A friend of mine, a very high-end photographer I will call Hawkeye, found a semi-pro apartment for himself and his new bride and en-route child, and was very happy to pay the semi-professional rent for it. He and the landlord went to the hearing and the landlord laid out the most recent few issues of Progressive Architecture with my friend’s pictures in it, the last two Bloomie’s home furnishing catalogs which he had shot entirely, interior photographs of the negative files and equipment storage in his current apartment, and thank-you letters from clients, all this evidence of course torn from Hawkeye’s very willing hand by the rapacious landlord and his army of private detectives, uh huh. In reply to this devastating evidence of semi-proness, the photographer could only hang his head and confess to everything. Note that if the landlord couldn’t make this case, the apartment was going to go to someone who would be found guilty of semi-professional use, as the landlord had no intention of leaving the rent difference on the table.

The hearing officer said, approximately, “You’re obviously a wonderful photographer, but we’ve had a bunch of suspicious semi-pro cases here recently and there’s a lot of pressure on us, so I’m going to deny this application.” As everyone left the hearing in deep gloom, the landlord said, “I’m really sorry about this; I can tell you’re a nice couple and will be good tenants. I think you really need a studio.”

“No, I only do location work; I don’t need a studio…”

“Please, Hawkeye, shut up and listen. I have a studio for rent in the middle of sketchiest industrial neighborhood of the Bronx. I’m happy to write a lease for it as long as we have a clear oral understanding that you are never to go within ten blocks of the address, certainly not to make any determination whether it really exists. The rent is very reasonable, just the difference between the residential and the semi-pro rent on your new apartment.”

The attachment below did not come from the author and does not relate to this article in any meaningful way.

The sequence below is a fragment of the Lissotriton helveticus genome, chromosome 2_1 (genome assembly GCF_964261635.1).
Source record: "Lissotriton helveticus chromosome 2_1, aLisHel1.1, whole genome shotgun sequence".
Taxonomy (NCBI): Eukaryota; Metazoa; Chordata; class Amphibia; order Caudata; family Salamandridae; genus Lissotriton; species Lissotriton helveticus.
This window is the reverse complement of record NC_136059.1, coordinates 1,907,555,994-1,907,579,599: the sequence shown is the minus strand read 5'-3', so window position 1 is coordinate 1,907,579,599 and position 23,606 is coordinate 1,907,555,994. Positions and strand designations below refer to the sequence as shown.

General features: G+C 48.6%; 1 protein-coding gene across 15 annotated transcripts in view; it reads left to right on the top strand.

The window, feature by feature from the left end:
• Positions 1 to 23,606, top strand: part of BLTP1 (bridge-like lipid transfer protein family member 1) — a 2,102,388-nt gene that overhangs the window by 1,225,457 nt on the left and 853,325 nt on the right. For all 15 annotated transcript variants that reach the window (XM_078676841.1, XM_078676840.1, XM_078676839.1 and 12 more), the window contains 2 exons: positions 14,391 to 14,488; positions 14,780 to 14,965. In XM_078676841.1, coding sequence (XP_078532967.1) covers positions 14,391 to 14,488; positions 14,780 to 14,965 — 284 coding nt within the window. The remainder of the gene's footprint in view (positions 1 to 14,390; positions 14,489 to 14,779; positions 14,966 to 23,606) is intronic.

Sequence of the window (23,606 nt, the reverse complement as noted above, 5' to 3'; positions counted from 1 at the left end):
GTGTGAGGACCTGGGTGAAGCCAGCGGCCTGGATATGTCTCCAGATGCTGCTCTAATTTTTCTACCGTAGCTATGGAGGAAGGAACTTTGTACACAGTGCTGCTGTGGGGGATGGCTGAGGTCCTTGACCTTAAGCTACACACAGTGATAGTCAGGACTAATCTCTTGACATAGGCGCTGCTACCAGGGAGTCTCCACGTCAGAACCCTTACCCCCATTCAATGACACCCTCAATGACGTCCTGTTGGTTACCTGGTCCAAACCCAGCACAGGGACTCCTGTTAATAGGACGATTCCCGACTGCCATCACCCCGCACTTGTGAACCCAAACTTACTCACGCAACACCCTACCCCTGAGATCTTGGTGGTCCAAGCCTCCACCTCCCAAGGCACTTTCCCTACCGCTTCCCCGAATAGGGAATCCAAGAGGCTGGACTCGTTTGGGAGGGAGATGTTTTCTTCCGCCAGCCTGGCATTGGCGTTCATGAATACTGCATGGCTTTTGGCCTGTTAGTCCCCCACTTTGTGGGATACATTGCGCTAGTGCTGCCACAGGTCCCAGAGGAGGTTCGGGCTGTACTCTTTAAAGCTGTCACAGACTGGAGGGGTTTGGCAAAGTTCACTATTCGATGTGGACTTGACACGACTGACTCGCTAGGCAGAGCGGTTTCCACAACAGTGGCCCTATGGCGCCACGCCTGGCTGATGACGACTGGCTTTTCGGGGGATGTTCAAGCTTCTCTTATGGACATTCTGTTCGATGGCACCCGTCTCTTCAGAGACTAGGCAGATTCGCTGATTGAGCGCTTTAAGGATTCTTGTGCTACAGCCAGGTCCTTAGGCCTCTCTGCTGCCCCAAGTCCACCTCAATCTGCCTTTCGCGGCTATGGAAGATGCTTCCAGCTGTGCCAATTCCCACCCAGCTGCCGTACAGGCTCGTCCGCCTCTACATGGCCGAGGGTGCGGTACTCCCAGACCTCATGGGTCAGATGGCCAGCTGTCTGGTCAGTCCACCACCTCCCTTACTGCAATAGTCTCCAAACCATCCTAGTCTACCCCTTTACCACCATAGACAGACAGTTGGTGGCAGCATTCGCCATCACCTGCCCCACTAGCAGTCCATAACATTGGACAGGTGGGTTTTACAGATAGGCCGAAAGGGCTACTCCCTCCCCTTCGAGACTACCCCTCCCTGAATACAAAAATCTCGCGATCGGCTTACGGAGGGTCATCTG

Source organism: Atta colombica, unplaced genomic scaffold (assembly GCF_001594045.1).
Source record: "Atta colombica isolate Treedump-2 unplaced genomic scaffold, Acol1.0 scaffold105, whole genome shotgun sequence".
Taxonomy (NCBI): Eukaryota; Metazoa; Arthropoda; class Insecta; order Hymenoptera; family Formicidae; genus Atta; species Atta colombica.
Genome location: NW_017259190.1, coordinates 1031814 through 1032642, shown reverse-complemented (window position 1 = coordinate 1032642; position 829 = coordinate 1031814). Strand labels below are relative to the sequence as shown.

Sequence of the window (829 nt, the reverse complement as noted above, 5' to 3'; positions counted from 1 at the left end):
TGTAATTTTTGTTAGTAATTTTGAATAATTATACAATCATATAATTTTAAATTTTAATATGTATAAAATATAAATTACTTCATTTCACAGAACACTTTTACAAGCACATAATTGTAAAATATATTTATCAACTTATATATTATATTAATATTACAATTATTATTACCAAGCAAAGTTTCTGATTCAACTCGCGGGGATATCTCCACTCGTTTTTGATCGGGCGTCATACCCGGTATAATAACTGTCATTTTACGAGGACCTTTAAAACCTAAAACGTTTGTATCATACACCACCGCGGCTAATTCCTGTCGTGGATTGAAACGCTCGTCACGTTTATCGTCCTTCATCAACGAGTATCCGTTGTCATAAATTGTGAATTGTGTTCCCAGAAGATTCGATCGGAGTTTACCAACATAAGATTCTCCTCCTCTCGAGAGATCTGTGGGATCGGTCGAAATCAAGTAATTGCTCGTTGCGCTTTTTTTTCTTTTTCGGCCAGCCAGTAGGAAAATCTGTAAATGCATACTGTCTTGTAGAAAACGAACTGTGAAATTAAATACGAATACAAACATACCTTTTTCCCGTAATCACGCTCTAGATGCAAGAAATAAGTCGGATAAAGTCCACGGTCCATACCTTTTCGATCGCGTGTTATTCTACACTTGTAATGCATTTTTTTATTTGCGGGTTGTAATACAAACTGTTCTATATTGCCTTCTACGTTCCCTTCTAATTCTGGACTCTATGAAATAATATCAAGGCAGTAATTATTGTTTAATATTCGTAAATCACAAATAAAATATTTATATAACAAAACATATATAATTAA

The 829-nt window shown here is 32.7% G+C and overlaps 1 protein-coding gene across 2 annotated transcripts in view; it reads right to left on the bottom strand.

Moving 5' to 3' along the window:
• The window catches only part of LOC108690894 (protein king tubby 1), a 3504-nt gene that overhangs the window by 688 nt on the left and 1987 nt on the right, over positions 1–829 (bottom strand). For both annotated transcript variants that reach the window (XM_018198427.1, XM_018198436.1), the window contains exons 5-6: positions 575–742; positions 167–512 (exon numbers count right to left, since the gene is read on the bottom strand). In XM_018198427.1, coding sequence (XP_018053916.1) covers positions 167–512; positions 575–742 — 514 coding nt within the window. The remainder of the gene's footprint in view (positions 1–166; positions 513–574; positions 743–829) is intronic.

Hawkeye thought about this, helped by a sharp elbow in the ribs from his smart wife, and smiled broadly. “You’re absolutely right; this is just the kind of studio I really need, and think how much I’ll save never cleaning it or even turning the lights on.” Deal. Now, who was protected from what in this noble exercise of administrative justice?

Nice riff, Tyler/Tyrone, but it’s off key. Rent control forbids renting apartments at the market-clearing price, but it doesn’t prevent it; it just forces people to make more complicated deals involving key money, secret sublets, finder’s fees, plain bribes, imaginary real estate, and the like, and to get really creative and aggressive about condominium conversions, because the people it’s supposed to protect are frequently its victims. This is because, though it appears to oblige landlords to rent housing at a low price, it actually doesn’t oblige anyone to rent any housing at all. Indeed, it also signals people who might build housing to build it somewhere else (even if new construction is exempt, there’s no assurance the same crazy city council that enacted it once won’t expand it in the future). Rent control is just nuts, as nuts as hanging “and of course, we want gas prices to stay low” on a global warming policy. The cure for housing overconsumption is higher prices, not lower (and the cure for a housing ‘shortage’ is to build more units, just the thing high prices induce).